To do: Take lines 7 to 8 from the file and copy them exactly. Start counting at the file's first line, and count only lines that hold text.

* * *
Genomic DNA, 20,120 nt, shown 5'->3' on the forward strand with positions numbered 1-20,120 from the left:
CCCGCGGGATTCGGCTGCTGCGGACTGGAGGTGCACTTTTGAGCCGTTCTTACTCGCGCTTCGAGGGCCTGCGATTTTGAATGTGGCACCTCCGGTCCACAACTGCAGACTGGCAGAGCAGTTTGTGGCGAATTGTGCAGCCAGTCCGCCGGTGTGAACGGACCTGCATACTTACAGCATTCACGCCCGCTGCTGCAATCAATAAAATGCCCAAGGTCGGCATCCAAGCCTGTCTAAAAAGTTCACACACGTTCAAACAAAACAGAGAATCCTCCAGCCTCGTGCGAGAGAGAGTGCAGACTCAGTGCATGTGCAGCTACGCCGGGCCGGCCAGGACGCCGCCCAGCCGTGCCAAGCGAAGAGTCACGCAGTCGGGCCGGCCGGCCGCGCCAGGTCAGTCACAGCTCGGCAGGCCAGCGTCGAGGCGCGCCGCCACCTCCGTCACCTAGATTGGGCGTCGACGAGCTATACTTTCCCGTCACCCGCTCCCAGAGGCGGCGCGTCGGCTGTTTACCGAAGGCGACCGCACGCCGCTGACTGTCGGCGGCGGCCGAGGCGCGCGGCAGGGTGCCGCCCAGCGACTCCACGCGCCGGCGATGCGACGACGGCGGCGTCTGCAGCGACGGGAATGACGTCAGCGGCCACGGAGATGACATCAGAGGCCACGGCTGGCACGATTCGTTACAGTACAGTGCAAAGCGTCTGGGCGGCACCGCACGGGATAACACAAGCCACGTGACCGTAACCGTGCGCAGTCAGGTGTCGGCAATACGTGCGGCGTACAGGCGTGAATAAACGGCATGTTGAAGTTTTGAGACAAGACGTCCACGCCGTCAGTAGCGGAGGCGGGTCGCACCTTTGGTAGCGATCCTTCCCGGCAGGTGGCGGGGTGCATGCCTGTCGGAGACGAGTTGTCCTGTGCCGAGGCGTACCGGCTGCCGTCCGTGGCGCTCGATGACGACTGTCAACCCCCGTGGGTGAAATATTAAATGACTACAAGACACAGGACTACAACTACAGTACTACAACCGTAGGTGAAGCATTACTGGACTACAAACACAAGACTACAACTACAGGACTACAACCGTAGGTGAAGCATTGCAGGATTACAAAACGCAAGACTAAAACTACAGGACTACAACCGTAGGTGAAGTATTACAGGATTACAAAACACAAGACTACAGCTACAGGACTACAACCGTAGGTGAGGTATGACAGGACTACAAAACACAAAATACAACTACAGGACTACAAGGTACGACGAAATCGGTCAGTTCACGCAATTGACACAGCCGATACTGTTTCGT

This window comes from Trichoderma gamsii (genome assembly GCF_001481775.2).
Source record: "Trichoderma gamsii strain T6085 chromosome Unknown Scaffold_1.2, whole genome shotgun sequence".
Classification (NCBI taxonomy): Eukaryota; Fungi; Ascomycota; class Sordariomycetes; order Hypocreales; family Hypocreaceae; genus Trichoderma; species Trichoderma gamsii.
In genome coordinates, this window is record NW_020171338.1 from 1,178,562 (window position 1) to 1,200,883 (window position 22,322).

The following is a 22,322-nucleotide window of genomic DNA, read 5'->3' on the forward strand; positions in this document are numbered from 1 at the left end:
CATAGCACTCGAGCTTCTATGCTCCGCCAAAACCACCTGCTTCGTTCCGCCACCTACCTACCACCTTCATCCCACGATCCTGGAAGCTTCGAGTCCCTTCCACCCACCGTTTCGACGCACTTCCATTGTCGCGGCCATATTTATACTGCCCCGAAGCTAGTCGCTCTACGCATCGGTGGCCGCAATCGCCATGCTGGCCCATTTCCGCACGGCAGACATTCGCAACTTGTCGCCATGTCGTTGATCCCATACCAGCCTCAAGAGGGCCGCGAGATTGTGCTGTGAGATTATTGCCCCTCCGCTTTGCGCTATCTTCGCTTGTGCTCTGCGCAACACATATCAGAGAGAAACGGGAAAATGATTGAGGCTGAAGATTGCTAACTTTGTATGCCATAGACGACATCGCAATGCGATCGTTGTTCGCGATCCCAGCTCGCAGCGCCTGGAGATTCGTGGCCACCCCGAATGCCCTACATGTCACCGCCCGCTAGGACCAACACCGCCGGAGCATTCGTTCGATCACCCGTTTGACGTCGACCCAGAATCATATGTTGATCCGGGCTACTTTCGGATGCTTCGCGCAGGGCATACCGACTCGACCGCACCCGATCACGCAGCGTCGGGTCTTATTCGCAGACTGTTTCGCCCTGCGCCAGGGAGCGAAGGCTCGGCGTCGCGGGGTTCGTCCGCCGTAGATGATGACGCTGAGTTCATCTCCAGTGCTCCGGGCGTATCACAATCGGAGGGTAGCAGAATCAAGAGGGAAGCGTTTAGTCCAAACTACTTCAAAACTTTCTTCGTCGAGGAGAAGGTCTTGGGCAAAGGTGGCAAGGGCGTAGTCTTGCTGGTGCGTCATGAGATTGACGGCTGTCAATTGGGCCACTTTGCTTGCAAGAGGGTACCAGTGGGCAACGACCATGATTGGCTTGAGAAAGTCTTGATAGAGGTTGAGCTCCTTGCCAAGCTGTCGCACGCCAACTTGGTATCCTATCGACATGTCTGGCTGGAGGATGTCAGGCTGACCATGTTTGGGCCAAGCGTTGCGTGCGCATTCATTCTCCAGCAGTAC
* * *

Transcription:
The following is a 22,322-nucleotide window of genomic DNA, read 5'->3' on the forward strand; positions in this document are numbered from 1 at the left end:
CATAGCACTCGAGCTTCTATGCTCCGCCAAAACCACCTGCTTCGTTCCGCCACCTACCTACCACCTTCATCCCACGATCCTGGAAGCTTCGAGTCCCTTCCACCCACCGTTTCGACGCACTTCCATTGTCGCGGCCATATTTATACTGCCCCGAAGCTAGTCGCTCTACGCATCGGTGGCCGCAATCGCCATGCTGGCCCATTTCCGCACGGCAGACATTCGCAACTTGTCGCCATGTCGTTGATCCCATACCAGCCTCAAGAGGGCCGCGAGATTGTGCTGTGAGATTATTGCCCCTCCGCTTTGCGCTATCTTCGCTTGTGCTCTGCGCAACACATATCAGAGAGAAACGGGAAAATGATTGAGGCTGAAGATTGCTAACTTTGTATGCCATAGACGACATCGCAATGCGATCGTTGTTCGCGATCCCAGCTCGCAGCGCCTGGAGATTCGTGGCCACCCCGAATGCCCTACATGTCACCGCCCGCTAGGACCAACACCGCCGGAGCATTCGTTCGATCACCCGTTTGACGTCGACCCAGAATCATATGTTGATCCGGGCTACTTTCGGATGCTTCGCGCAGGGCATACCGACTCGACCGCACCCGATCACGCAGCGTCGGGTCTTATTCGCAGACTGTTTCGCCCTGCGCCAGGGAGCGAAGGCTCGGCGTCGCGGGGTTCGTCCGCCGTAGATGATGACGCTGAGTTCATCTCCAGTGCTCCGGGCGTATCACAATCGGAGGGTAGCAGAATCAAGAGGGAAGCGTTTAGTCCAAACTACTTCAAAACTTTCTTCGTCGAGGAGAAGGTCTTGGGCAAAGGTGGCAAGGGCGTAGTCTTGCTGGTGCGTCATGAGATTGACGGCTGTCAATTGGGCCACTTTGCTTGCAAGAGGGTACCAGTGGGCAACGACCATGATTGGCTTGAGAAAGTCTTGATAGAGGTTGAGCTCCTTGCCAAGCTGTCGCACGCCAACTTGGTATCCTATCGACATGTCTGGCTGGAGGATGTCAGGCTGACCATGTTTGGGCCAAGCGTTGCGTGCGCATTCATTCTCCAGCAGTAC